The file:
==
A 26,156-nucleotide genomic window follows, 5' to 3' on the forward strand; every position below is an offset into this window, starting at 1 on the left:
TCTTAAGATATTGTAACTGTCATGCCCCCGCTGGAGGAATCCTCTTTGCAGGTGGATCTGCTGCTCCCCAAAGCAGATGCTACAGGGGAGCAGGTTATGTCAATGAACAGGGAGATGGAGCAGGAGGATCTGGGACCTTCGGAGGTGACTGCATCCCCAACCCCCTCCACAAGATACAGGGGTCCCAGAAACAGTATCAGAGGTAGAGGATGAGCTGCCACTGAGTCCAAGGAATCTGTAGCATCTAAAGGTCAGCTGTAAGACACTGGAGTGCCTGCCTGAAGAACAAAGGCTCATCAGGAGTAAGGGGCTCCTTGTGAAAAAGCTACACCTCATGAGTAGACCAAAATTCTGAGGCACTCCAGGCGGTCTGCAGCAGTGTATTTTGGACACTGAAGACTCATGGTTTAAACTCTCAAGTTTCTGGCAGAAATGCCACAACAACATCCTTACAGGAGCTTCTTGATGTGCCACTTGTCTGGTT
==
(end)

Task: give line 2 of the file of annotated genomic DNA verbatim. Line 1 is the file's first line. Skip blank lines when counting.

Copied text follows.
TCTTAAGATATTGTAACTGTCATGCCCCCGCTGGAGGAATCCTCTTTGCAGGTGGATCTGCTGCTCCCCAAAGCAGATGCTACAGGGGAGCAGGTTATGTCAATGAACAGGGAGATGGAGCAGGAGGATCTGGGACCTTCGGAGGTGACTGCATCCCCAACCCCCTCCACAAGATACAGGGGTCCCAGAAACAGTATCAGAGGTAGAGGATGAGCTGCCACTGAGTCCAAGGAATCTGTAGCATCTAAAGGTCAGCTGTAAGACACTGGAGTGCCTGCCTGAAGAACAAAGGCTCATCAGGAGTAAGGGGCTCCTTGTGAAAAAGCTACACCTCATGAGTAGACCAAAATTCTGAGGCACTCCAGGCGGTCTGCAGCAGTGTATTTTGGACACTGAAGACTCATGGTTTAAACTCTCAAGTTTCTGGCAGAAATGCCACAACAACATCCTTACAGGAGCTTCTTGATGTGCCACTTGTCTGGTT